The petition created by students and alumni addresses this concern, saying that while CEE 4540 differs from traditional engineering courses, learning about treatment plants in third world countries also provides a thorough and complete overview of “standard drinking water treatment methods” in first world countries because the foundations of water treatment in both the developed and developing world are similar.

In particular, the petition was critical of the University’s decision to modify the course without input from students, alumni and “other stakeholders” and expressed frustration with the lack of transparency throughout the process.

However, Nozick and Philpot said that this petition will not “substantively impact” any future changes to the course.

“The petition will not substantively impact this course because the faculty feels strongly that this content is necessary,” they wrote. “We do see the petition as further evidence of the importance of Agua Clara (though that was never in doubt). The faculty are very supportive of Dr. Weber-Shirk in this endeavor.”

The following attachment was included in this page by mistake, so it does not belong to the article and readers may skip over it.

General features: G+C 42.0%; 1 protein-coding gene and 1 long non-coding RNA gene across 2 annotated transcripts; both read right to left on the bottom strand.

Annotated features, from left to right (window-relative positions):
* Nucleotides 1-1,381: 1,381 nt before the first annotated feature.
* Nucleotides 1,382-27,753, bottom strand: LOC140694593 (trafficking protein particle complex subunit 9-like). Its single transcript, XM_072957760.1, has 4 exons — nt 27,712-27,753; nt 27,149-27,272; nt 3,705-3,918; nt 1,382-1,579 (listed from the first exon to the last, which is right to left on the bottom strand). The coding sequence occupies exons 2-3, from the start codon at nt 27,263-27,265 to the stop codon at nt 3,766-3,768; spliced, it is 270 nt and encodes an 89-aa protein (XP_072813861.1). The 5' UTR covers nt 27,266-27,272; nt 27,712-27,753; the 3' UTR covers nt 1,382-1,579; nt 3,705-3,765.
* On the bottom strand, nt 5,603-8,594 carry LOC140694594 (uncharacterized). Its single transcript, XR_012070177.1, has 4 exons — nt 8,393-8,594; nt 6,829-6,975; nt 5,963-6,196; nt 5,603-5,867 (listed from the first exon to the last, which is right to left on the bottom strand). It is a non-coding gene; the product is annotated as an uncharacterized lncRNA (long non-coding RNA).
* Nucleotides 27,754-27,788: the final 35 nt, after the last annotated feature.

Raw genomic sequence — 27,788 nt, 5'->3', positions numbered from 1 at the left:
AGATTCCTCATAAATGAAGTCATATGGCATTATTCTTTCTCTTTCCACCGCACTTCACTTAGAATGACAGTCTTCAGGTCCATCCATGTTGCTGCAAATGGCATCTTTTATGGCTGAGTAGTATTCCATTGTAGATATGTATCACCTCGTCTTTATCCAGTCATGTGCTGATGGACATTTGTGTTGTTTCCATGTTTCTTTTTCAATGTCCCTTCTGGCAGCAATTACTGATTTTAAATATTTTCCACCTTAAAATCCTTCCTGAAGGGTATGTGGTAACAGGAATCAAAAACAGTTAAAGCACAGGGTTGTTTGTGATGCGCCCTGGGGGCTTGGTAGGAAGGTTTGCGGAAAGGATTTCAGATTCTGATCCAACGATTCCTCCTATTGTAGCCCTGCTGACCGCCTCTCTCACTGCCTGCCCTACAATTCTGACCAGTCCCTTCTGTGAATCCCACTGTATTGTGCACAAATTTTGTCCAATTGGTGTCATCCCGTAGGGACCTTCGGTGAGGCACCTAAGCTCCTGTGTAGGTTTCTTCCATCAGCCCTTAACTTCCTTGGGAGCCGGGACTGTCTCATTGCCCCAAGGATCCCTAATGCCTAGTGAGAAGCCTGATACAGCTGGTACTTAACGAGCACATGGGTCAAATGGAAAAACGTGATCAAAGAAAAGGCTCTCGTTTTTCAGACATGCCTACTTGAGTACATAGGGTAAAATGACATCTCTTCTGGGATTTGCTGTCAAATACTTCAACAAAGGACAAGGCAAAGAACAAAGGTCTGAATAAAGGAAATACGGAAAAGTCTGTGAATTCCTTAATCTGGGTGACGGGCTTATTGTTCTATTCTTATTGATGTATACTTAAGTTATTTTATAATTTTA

Weber-Shirk said that he had no input in selecting Chang as his successor. Chang was chosen because he has “28 years of experience in water and wastewater treatment facility design, process optimization, and advanced technology evaluation and verification,” according to Nozick and Philpot.

Chang did not respond to The Sun’s request for a comment.

Nozick and Philpot explained that Weber-Shirk was replaced with Chang because “after a several month process of reviewing the prior course and revisions to that course with the Curriculum Committee and the area faculty, it became clear that we needed to consider other options for delivery of the course this fall.”

Several AguaClara members — many of whom previously took CEE 4540 — have also signed onto the petition.

“While a project team can do a wonderful job supporting the aims of a curriculum, it is not appropriate for a project team to dictate the curriculum,” Nozick and Philpot said. “It is the purview of the faculty to ensure that students are properly prepared in many aspects of a field.”